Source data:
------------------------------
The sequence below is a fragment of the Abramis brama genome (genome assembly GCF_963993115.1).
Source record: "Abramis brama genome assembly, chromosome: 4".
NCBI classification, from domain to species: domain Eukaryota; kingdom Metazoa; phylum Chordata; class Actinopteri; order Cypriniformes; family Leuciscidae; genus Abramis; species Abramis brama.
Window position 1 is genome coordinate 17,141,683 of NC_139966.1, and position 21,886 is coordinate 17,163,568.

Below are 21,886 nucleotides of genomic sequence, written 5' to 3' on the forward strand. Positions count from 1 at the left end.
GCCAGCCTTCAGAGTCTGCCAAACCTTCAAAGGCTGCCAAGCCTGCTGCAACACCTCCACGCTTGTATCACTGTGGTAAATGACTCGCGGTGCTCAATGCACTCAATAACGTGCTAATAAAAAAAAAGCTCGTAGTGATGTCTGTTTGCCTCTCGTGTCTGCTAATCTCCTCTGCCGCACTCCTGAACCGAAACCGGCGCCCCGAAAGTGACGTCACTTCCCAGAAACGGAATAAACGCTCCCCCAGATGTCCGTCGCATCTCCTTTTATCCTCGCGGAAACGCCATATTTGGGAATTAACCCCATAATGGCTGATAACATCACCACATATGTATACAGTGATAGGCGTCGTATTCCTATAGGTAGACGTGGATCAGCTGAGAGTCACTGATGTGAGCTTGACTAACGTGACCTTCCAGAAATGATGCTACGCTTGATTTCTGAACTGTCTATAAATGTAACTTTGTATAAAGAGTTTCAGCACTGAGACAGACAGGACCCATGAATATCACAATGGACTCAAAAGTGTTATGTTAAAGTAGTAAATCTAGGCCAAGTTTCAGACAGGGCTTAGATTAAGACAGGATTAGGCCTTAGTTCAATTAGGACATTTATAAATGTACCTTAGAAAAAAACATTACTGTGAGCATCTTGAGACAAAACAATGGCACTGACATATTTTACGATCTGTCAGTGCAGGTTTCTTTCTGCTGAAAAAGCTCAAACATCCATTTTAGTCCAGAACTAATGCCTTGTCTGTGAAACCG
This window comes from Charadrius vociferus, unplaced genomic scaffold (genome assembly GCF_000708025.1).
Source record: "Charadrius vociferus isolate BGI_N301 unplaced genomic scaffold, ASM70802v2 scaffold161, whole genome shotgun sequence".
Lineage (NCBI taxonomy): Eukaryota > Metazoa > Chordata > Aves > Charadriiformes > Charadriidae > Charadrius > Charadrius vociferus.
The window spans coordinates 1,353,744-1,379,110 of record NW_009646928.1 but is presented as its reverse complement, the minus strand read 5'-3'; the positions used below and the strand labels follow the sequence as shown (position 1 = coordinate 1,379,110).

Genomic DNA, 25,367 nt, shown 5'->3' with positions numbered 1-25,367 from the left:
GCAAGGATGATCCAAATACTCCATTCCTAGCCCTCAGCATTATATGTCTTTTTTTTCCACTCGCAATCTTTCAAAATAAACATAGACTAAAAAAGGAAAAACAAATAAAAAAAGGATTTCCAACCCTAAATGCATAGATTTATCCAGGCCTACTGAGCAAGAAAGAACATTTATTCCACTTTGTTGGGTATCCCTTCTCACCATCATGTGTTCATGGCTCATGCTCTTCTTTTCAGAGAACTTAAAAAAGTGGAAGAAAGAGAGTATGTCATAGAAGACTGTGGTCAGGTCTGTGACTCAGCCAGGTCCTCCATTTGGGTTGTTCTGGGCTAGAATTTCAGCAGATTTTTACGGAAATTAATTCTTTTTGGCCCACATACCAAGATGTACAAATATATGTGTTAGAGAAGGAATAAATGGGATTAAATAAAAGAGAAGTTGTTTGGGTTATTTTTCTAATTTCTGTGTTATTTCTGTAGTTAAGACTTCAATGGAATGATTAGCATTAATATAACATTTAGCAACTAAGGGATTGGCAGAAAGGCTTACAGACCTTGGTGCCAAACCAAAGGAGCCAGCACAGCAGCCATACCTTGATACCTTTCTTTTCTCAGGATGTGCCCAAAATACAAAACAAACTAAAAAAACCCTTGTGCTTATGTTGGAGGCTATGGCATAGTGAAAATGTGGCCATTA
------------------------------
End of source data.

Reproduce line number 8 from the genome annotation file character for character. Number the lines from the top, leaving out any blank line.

Source record: "Charadrius vociferus isolate BGI_N301 unplaced genomic scaffold, ASM70802v2 scaffold161, whole genome shotgun sequence".